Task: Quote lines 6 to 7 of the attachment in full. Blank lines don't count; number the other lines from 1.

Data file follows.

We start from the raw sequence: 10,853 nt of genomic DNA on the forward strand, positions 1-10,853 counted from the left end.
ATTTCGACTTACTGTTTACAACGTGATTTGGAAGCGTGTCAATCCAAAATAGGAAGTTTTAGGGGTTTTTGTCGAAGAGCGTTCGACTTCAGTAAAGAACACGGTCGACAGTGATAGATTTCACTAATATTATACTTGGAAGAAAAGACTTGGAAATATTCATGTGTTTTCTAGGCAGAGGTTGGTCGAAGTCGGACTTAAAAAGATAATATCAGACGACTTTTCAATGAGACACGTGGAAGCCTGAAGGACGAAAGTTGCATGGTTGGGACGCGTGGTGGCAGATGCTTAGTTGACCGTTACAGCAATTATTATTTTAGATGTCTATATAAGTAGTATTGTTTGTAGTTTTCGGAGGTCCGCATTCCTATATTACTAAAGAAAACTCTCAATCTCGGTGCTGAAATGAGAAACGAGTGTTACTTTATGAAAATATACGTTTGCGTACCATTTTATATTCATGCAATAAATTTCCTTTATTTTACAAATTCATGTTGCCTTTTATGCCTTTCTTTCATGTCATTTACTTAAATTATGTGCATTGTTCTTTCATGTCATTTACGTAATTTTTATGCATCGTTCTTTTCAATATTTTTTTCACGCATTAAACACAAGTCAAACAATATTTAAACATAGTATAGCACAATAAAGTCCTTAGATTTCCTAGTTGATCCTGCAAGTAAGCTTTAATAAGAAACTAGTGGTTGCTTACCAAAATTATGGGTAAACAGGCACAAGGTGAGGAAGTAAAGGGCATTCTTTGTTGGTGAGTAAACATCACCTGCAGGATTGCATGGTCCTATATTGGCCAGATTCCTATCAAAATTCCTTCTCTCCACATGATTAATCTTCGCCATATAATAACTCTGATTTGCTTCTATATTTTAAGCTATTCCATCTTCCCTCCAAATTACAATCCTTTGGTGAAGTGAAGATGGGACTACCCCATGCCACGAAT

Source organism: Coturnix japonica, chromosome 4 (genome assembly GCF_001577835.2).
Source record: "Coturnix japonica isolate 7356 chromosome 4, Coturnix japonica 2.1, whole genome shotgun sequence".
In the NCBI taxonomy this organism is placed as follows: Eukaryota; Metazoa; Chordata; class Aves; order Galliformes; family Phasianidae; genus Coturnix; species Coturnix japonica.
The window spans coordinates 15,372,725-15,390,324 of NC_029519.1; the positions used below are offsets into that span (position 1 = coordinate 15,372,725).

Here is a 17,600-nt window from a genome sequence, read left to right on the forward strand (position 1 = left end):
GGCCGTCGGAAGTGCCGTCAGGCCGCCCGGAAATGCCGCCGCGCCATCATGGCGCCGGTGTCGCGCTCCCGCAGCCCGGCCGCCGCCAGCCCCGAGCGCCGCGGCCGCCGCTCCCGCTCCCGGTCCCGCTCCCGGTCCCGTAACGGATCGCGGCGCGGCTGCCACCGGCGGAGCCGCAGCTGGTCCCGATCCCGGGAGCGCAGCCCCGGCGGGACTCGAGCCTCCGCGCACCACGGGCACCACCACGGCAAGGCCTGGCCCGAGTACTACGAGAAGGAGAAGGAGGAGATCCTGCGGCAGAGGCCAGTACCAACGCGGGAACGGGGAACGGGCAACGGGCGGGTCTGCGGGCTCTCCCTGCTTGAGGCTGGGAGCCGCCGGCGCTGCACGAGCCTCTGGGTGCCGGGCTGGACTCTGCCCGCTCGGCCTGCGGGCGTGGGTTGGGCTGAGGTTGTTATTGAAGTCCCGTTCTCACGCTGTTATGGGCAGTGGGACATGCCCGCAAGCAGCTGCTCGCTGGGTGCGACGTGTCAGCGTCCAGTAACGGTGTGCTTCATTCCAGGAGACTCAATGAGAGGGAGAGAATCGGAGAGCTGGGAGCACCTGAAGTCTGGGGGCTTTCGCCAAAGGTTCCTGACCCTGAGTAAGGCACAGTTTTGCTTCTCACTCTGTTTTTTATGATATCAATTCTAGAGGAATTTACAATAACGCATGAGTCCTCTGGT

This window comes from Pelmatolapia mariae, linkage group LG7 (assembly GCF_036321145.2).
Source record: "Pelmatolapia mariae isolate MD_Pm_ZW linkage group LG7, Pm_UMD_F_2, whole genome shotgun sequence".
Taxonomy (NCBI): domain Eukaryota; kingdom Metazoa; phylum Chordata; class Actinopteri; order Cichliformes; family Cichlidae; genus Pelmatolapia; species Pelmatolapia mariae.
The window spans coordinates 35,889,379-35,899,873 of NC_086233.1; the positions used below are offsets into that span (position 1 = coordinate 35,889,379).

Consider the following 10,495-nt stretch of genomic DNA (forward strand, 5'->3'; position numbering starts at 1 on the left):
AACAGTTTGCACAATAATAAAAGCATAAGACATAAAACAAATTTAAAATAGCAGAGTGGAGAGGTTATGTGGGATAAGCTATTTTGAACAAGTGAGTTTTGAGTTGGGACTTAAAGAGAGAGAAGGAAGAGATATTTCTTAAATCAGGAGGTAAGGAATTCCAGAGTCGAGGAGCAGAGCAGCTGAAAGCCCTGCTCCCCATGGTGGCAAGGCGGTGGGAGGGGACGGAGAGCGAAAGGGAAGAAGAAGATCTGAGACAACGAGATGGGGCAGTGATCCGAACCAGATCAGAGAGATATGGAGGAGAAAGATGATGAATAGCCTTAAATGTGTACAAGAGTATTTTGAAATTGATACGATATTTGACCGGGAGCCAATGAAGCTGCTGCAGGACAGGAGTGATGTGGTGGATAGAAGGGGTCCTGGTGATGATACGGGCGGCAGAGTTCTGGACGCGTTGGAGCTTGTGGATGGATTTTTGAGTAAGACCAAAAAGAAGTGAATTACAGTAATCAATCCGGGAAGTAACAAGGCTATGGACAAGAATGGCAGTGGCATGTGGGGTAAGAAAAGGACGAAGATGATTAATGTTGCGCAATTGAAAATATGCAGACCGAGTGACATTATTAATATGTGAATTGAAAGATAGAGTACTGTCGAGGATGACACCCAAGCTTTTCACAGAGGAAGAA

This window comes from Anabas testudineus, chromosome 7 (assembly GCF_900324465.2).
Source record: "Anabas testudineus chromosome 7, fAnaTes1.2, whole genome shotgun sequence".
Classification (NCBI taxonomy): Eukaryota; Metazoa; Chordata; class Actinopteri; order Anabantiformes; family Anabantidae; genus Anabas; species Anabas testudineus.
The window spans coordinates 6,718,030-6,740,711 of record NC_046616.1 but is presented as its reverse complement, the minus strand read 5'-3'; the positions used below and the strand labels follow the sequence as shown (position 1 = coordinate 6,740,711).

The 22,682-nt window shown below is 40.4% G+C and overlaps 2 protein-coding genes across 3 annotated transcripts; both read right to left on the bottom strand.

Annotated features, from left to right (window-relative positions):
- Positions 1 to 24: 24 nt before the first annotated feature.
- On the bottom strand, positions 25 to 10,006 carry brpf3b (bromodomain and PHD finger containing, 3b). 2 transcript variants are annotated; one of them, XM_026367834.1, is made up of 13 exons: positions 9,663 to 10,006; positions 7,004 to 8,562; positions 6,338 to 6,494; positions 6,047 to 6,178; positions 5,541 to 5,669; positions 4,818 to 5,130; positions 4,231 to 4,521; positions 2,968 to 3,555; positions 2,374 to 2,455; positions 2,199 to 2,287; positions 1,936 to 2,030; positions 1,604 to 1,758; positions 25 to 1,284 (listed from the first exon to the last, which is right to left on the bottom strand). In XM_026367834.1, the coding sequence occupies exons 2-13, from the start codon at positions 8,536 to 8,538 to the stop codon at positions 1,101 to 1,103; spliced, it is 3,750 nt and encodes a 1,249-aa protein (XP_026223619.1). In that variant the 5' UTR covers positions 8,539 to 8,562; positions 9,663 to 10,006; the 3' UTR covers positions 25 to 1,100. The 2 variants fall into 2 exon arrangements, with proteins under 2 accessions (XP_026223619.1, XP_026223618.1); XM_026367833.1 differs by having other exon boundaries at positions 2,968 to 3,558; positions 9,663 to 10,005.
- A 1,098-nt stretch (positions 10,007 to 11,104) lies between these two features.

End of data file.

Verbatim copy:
The window spans coordinates 15,372,725-15,390,324 of NC_029519.1; the positions used below are offsets into that span (position 1 = coordinate 15,372,725).

Here is a 17,600-nt window from a genome sequence, read left to right on the forward strand (position 1 = left end):